Development also prevents challenges for the Joshua tree. Although Yucca Valley has regulations for the removal and relocation of the trees, they still can die in the process.
Differing opinions on preservation
For residents of Yucca Valley, the battle has been polarizing.
One of the biggest concerns among those who oppose the Center for Biological Diversity’s petition, including Mayor Jeff Drozd, is the possible negative economic impact on the town.
“Widening roads, it would take more time, more money and more red tape, which really negatively affects our citizens,” he said. “Low income housing will become much more expensive.”
The mayor said he believes the town’s native plant ordinance is ample protection because it requires residents to get an approved native plant permit before the “removal, relocation or trimming of Joshua trees and other native plant species.”
With the new protections, Drozd said, residents would have to get a permit from the state Fish and Game Commission rather than the town.
For example, he said, under current rules, if a Joshua tree falls in someone’s driveway, the resident must go to town hall and receive a permit before it can be removed, to ensure the tree fell naturally.
Drozd was among the five Town Council members who publicly opposed the petition in a May letter to the Center for Biological Diversity.
Valente, who has lived in Yucca Valley since 1969, believes the town’s current regulations are enough to protect the trees, and she blames mostly outsiders for the petition.
“They’re showing up at town hall meetings and wanting to make changes that the town just has been against all along, and now a few people who are obviously loud are trying to make changes within a community that’s been so tight knit all these years,” Valente said.
Gina Grandi disagrees. The lifelong resident of Yucca Valley believes the native plant ordinance doesn’t go far enough because it allows for “so much gray area.”
“They’re more prone to give us another 99-cent store than to give us some kind of leadership on the future of our community and the urgency of climate change,” Grandi said of town leaders.
Joshua tree conservation in Arizona
Although the petition would apply only to California, Joshua trees in Arizona are facing similar threats from climate change, which could lead to future protections.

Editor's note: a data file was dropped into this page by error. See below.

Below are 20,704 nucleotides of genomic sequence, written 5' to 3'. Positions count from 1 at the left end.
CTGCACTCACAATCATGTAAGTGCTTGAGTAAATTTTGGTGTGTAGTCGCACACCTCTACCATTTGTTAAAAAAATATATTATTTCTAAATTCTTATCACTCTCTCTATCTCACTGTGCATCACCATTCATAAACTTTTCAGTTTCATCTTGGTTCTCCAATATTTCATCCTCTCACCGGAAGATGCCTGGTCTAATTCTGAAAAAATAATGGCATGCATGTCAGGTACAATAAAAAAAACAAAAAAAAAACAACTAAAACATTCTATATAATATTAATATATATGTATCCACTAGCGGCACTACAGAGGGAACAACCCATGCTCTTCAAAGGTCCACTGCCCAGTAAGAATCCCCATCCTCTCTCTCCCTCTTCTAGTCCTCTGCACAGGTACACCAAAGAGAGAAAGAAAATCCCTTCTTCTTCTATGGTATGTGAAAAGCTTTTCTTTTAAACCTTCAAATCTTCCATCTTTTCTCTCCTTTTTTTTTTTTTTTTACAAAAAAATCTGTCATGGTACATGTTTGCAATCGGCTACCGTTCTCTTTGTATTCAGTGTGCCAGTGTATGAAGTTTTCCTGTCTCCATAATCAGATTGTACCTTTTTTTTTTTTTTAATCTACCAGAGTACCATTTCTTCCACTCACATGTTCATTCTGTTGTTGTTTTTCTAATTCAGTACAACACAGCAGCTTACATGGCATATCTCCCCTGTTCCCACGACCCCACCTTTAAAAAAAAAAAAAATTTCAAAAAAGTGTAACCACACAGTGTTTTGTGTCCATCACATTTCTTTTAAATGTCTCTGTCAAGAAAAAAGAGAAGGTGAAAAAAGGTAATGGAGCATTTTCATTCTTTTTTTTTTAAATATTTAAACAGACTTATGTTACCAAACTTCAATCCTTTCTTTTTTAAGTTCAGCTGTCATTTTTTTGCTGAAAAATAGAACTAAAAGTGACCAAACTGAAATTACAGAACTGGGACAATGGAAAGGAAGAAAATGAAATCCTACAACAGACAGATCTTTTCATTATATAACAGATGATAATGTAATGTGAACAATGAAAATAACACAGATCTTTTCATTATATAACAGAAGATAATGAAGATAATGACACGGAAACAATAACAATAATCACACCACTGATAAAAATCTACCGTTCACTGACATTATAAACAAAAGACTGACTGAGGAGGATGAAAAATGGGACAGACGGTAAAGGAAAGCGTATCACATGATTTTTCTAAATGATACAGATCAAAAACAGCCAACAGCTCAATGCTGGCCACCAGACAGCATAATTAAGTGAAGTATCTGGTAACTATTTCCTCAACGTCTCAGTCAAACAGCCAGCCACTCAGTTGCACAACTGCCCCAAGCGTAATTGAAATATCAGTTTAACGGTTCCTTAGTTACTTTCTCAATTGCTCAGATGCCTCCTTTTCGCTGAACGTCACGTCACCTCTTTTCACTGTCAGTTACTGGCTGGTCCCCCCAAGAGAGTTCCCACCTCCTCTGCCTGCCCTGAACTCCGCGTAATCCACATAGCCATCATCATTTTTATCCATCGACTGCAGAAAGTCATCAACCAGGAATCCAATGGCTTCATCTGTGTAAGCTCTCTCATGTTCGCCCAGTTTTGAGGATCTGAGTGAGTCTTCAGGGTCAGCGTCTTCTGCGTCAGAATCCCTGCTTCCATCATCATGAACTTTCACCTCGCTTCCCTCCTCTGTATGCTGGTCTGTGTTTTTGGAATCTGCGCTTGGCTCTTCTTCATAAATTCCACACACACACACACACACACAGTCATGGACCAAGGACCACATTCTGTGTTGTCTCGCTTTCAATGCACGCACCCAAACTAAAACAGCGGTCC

In the northwestern corner of Arizona near Meadview, roughly 40 miles southeast of the Nevada line, lies the Arizona Joshua Tree Forest, which covers more than 44,000 acres. The trees once were thought to be western Joshua trees like those found in California, but they now are categorized as an eastern variant of Yucca brevifolia.
The Friends of Arizona Joshua Tree Forest, a nonprofit in Meadview that aims to document and preserve the forest, has similar concerns regarding threats to Joshua trees.
“If we continue to destroy our world, no matter what that species is, we soon destroy ourselves,” said Sharon Baur, the group’s president.
In 2016, the nonprofit worked with the U.S. Geological Survey to analyze how climate change affects the trees.
“Joshua trees, as the climate heats up, will be moving north, northerly and higher in elevation,” said Pam Steffen, the nonprofit’s membership director. “So the results of that study were that our forest is middle-aged, with less new growth.”
Similar to groups in California, the nonprofit also worries about the effects of development on the trees, but unlike Yucca Valley, permits aren’t required to remove Joshua trees from private land.
“That happens a lot here,” Steffen said. “People can come in and buy a piece of property and just strip it down to the ground.”
The friends of the forest said that if the petition passes in California, it could make way for more protections for Joshua trees in Arizona.
“It would take some advocacy and certainly it would set a precedent if it was in California that we could possibly move forward on that designation. It would open the door,” Baur said.
Story by Haley Lorenzen, Cronkite News